(This is one of the pieces I wrote today. Zoe and Ryan, it’s about Mimi, and a little bit about the two of you. I went to the beach and ate ice cream today, so I owe you one.)
I took the photos at Llanerchaeron Gardens in Wales this afternoon.It wasn’t raining.
There was very little there when we first came. The dog had to be put on a chain—no boundaries. An aggressively crotchety old Italian woman next door who raised holy hell when a ball went into her yard. There was grass—a place to play baseball and croquet, plenty of room to snake the hose up the side of the house so Edmund and I could spray it into Josh’s window. That was excellent, and it happened before we needed the hose for anything else.
My mother must garden. Must have her fingers in the dirt, must see results. We were poor to start with, living on the side of a mountain, Appalachia, huge garden. The turtle ate eat the strawberries, the deer ate—well, everything.
In the city, the need for beauty, sustenance and tranquility was no different. To say I have never mastered tranquility would make her laugh, as it understates the case on such a massive level.
Today’s itinerary: morning workshop, talk on illuminated manuscripts at the Roderic Boewn Library by Ruth Gooding, hike to Iron Age fort, reading by Menna Elfyn
Today started with a Welsh history lesson, which was useful for someone studying Celtic traditions (both “real” and folkloresque) of the eighteenth century. In 1750, there were definitely more people speaking Welsh in Wales than there were speaking Gaelic in the Scottish Highlands (the same is true today). Tons of Welsh folks were bilingual, although Bethan Mair Jenkins puts it beautifully: Welsh was the language of the hearth and English was the language of learning.
The two men I really came over here for (there’s a promising beginning to a sentence) stand at the crossroads between insider and outsider, between homegrown and cosmopolitan, between bard and scholar. Most academics would tell you they were unsure of which way to turn–they were conflicted, trying to live in two worlds–evoking the Celtic hearth and determined to compete on an English/British academic footing. James Macpherson and Iolo Morganwg, in Scotland and Wales respectively, both stand accused of promoting and inventing Celtic history. They both mimicked popular (new) styles of writing, both insisted on the importance of old stories, both had run ins with the famously irascible Samuel Johnson (who often becomes a stand-in for England herself in these narratives of conflict) and both had to handle with issues of translation and the written versus oral tradition.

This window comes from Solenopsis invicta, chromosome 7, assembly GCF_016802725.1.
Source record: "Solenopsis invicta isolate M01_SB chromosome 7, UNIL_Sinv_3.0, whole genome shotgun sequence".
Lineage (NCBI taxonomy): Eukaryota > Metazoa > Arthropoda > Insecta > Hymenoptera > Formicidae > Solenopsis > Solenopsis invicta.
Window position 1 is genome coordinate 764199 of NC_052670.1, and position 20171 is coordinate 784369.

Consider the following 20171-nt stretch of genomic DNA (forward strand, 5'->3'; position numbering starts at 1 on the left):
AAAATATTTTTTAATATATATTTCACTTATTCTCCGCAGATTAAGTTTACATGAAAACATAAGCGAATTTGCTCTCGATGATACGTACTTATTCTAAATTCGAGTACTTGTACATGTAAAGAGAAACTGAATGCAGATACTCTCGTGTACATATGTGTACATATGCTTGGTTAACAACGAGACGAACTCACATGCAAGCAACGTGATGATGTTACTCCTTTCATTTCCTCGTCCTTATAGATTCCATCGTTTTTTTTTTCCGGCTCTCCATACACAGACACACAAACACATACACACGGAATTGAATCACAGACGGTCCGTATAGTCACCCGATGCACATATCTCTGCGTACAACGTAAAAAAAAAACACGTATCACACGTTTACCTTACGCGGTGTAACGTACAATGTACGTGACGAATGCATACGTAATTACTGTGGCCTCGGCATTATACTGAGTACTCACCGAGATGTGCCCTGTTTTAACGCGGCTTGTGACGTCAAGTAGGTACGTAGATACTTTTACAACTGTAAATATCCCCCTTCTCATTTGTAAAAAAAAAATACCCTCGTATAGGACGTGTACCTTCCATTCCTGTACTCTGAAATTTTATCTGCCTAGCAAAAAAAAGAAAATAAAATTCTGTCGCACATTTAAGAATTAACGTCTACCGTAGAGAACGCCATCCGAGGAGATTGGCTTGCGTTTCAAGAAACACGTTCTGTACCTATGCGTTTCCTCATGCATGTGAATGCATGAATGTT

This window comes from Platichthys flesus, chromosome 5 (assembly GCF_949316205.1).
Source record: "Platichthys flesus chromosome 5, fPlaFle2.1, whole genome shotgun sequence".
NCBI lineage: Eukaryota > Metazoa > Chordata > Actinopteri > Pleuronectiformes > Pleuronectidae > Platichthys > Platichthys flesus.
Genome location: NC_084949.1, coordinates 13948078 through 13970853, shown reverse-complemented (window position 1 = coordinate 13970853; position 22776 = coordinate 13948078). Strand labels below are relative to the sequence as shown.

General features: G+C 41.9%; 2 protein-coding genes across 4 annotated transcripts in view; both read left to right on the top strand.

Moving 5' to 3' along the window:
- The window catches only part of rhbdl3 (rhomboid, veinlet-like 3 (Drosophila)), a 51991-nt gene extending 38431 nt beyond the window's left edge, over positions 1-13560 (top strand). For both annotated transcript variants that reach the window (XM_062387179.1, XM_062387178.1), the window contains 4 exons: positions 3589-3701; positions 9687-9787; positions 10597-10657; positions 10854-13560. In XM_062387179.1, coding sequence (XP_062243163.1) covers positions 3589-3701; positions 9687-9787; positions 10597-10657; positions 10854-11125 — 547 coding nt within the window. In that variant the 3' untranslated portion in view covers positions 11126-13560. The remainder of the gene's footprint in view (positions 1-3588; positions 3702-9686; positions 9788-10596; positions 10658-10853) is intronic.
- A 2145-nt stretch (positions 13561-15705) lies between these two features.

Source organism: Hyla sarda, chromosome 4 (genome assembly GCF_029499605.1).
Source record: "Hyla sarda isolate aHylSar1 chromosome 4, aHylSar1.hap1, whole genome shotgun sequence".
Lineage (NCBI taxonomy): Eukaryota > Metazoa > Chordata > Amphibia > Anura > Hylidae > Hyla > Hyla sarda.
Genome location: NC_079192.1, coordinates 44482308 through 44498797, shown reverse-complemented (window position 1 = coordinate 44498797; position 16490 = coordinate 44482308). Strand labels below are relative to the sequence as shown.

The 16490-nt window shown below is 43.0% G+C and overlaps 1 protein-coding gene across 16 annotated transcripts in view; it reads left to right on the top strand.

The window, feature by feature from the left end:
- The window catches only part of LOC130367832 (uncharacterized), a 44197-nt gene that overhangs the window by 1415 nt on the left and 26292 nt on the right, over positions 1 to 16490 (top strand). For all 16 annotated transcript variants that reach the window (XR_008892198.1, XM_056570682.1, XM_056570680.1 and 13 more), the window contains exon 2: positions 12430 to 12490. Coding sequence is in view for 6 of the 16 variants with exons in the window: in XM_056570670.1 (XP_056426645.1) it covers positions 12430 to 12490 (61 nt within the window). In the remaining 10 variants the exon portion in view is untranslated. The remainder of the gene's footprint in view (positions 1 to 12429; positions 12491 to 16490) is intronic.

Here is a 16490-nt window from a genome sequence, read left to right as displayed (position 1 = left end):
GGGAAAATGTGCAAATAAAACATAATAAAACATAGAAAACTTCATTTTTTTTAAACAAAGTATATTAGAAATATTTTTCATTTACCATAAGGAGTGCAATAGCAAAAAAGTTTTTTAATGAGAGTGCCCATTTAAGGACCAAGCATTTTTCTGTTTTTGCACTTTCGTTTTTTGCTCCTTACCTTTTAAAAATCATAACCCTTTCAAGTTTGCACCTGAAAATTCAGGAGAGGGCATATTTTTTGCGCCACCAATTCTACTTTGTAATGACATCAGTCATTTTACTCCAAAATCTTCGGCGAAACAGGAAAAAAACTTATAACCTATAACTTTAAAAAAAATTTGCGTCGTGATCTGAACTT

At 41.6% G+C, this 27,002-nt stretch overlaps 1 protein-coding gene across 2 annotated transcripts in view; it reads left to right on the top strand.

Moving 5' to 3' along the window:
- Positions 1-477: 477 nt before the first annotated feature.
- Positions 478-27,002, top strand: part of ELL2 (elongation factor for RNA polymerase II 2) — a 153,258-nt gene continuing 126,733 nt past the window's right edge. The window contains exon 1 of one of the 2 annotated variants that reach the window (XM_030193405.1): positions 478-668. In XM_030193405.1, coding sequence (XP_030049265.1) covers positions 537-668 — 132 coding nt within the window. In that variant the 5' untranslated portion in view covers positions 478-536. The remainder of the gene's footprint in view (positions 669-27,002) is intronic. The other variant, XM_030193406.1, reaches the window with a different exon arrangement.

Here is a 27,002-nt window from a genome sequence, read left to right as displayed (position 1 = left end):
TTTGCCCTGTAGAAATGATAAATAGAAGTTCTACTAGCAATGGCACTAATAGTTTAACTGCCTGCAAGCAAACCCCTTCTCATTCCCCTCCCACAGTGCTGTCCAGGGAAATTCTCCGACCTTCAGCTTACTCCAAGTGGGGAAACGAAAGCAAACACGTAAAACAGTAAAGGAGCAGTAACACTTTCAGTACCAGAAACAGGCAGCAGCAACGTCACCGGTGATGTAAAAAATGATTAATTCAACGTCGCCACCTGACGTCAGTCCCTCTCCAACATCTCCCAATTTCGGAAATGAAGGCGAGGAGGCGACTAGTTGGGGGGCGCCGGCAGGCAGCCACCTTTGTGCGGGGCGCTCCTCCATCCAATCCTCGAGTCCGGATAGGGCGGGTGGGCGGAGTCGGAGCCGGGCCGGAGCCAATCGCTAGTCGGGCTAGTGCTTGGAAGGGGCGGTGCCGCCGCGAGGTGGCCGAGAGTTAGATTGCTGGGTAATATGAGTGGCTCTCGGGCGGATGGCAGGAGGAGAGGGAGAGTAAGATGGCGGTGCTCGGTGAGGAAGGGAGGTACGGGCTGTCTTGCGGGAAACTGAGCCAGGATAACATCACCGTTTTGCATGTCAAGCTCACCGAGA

Today’s post is called Illuminating Manuscripts for a number of reasons. The first is that we saw eight illuminated manuscripts today, from all over Europe and over a range of time, and, if I may be very technical, they were all hella old.
As an interdisciplinary student, I have to switch gears all the time, so I am still listening to the strains of Ensemble Galilei, but now in a different time zone. I’ve been accepted to a creative writing workshop for the next two weeks at the Dylan Thomas International Summer School–studying the importance of landscape/place. I’m also researching some eighteenth century ballad collectors in Scotland and Wales. Each day for the next 12 days, I will post something having to do with either the writing or the research process. Today was mostly a flight sandwiched between 2 older Midwestern friends who obsessed over the SkyMall catalog and whether or not to order canned gin and tonic, followed by long van drive from London. If I were to tell you about landscape/place today, I would have to come to you live from a mini Marks & Spencer at a rest stop.
“and when you get to see one of those shy smiles from a twenty year-old, well, you just might start believing in god.” (Rule 3, surrick)
In loving memory of Bob Bassett
The show is for NPR listeners and FOX NEWS viewers. These phantom limb songs, these moments from the mourner’s table, the bleeding veteran on the street in Washington, DC, perhaps most especially the story of Wasim. In a show where most veterans are nameless or at most nicknamed so that everyone can feel “I know that guy,” here is a name. He has an accent and a name. He also–
“holds degrees in math and physics
Speaks four languages
His father is a professor
All of his brothers and sisters have been to university.
He came to this country
And worked in a clothing store in New York City
Until he joined the army in 1998.
Most academic theory about culture and language is going to insist on a center and an outside–the dominant group and the oppressed groups. Strata, privileges, hegemony–this notion that those on top will do anything to stay there, politics. Language is all about politics, translanguaging perhaps even more so.
How can this group insist that putting all of these voicings together, that elevating the tone and using the vernacular, calling on old melodies and using them in new ways–can speak to people of different political persuasions? Why give Wasim a name?
–Rule 3, Surrick…there are a lot of rules in the book, in the show…
So now it’s time to strap in for a little theory, and what better way to kick that off than with a truly intricate and bombastic piece of music–the finale from the Turangalila Symphonie by Messiaen. It features an instrument called the ondes martenot, which is like a theramin on steroids.
Lost yet? The Baltimore Symphony Orchestra did it this year, definitely a “clearing the hurdles” sort of affair. You may find that a little of it goes a VERY long way (unless you are my husband, in which case, you’ll just stop here and listen to it over and over again).
If you are not my husband and need some other (read more accessible) musical inspiration to get you through some theories of language, culture and folklore, might I suggest a song that runs in the opposite direction–Alice Merton’s No Roots.